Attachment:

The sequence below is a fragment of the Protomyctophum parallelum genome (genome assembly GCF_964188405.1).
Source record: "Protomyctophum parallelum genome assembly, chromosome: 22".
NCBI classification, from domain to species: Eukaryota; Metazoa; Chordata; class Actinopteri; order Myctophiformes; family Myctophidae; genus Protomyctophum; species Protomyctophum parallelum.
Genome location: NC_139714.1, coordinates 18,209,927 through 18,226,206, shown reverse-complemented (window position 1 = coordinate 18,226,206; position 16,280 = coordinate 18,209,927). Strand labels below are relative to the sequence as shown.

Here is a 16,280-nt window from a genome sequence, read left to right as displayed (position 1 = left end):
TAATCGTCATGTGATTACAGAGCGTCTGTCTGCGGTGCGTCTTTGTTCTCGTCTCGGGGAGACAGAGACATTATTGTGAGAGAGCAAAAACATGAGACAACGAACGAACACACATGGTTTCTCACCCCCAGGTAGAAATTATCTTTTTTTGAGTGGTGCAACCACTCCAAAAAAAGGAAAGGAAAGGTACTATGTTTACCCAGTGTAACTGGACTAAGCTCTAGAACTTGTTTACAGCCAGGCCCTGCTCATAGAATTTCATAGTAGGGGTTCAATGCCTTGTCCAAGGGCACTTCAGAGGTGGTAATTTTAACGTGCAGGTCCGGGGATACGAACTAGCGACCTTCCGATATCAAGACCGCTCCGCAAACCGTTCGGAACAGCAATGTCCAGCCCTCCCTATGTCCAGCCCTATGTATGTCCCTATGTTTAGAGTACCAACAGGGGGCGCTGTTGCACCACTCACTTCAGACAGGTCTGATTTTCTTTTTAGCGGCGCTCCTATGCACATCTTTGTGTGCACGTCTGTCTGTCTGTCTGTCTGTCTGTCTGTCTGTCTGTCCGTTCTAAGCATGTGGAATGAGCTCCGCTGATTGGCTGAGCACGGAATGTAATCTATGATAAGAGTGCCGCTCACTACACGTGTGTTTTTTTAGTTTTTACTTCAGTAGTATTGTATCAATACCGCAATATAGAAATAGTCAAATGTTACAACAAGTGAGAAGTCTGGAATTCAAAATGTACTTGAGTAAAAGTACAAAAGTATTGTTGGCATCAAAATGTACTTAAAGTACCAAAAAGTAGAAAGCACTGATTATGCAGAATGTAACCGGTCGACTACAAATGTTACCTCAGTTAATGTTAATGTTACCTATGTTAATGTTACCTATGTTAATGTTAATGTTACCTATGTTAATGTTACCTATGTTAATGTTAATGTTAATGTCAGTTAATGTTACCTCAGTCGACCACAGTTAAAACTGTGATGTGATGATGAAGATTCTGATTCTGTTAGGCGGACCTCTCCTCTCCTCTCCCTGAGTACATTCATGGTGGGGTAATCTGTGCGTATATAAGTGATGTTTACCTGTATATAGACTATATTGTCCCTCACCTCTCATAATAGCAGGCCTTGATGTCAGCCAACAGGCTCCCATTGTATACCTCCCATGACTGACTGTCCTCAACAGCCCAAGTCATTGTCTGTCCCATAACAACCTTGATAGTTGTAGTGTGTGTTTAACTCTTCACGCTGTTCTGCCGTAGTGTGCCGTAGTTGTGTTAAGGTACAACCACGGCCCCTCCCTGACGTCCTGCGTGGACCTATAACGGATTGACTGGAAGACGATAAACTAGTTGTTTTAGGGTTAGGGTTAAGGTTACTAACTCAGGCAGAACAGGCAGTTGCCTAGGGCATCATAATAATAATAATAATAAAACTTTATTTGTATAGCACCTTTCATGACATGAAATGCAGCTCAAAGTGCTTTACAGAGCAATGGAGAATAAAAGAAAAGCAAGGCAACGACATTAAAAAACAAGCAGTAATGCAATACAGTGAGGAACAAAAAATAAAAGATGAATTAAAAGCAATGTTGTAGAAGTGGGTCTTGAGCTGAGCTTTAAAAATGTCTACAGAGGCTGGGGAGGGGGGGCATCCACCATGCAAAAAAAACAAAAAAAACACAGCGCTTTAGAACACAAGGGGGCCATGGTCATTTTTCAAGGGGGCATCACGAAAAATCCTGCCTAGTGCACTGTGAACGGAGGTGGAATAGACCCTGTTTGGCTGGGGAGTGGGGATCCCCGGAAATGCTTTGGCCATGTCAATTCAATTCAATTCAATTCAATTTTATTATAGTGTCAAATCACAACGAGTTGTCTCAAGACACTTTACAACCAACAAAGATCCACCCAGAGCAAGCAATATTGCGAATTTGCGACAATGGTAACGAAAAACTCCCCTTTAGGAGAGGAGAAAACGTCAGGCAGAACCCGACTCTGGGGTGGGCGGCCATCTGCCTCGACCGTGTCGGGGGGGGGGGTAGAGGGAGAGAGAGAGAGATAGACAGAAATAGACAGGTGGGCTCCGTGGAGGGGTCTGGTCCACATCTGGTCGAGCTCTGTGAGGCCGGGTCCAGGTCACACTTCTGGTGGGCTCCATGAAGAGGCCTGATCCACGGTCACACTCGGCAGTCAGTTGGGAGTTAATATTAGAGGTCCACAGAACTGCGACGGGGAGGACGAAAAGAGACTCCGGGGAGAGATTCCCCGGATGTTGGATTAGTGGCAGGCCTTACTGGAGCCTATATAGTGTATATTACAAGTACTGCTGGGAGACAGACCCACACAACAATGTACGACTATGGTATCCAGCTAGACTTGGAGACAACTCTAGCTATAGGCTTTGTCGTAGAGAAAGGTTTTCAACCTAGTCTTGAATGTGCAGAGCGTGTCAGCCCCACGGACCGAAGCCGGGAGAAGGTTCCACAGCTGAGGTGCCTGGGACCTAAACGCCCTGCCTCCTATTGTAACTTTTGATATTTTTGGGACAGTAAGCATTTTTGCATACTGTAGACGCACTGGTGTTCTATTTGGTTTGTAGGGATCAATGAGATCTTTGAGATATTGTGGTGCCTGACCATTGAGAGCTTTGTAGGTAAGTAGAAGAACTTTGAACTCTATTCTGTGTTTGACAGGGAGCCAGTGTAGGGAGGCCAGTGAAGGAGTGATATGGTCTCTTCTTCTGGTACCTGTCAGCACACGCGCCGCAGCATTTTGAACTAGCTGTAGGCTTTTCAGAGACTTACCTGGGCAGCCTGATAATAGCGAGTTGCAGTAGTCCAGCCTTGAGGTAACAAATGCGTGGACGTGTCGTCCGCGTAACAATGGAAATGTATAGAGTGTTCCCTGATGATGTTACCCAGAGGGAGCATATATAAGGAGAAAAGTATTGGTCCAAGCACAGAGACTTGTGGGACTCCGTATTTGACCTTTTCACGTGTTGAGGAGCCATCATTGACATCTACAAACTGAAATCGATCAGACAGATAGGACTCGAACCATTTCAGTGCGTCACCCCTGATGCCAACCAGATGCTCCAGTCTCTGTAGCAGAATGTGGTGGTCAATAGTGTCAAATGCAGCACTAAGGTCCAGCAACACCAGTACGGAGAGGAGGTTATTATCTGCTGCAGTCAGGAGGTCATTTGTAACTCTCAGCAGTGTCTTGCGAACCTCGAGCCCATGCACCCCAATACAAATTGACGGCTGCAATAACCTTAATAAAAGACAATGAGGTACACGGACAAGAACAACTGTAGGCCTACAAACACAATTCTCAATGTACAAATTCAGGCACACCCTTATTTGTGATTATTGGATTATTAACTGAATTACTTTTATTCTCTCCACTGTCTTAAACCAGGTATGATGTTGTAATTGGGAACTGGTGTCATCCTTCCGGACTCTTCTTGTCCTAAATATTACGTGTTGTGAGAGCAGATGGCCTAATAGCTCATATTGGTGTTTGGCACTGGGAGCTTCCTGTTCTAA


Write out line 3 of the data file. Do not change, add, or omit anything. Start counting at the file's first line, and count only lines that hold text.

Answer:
NCBI classification, from domain to species: Eukaryota; Metazoa; Chordata; class Actinopteri; order Myctophiformes; family Myctophidae; genus Protomyctophum; species Protomyctophum parallelum.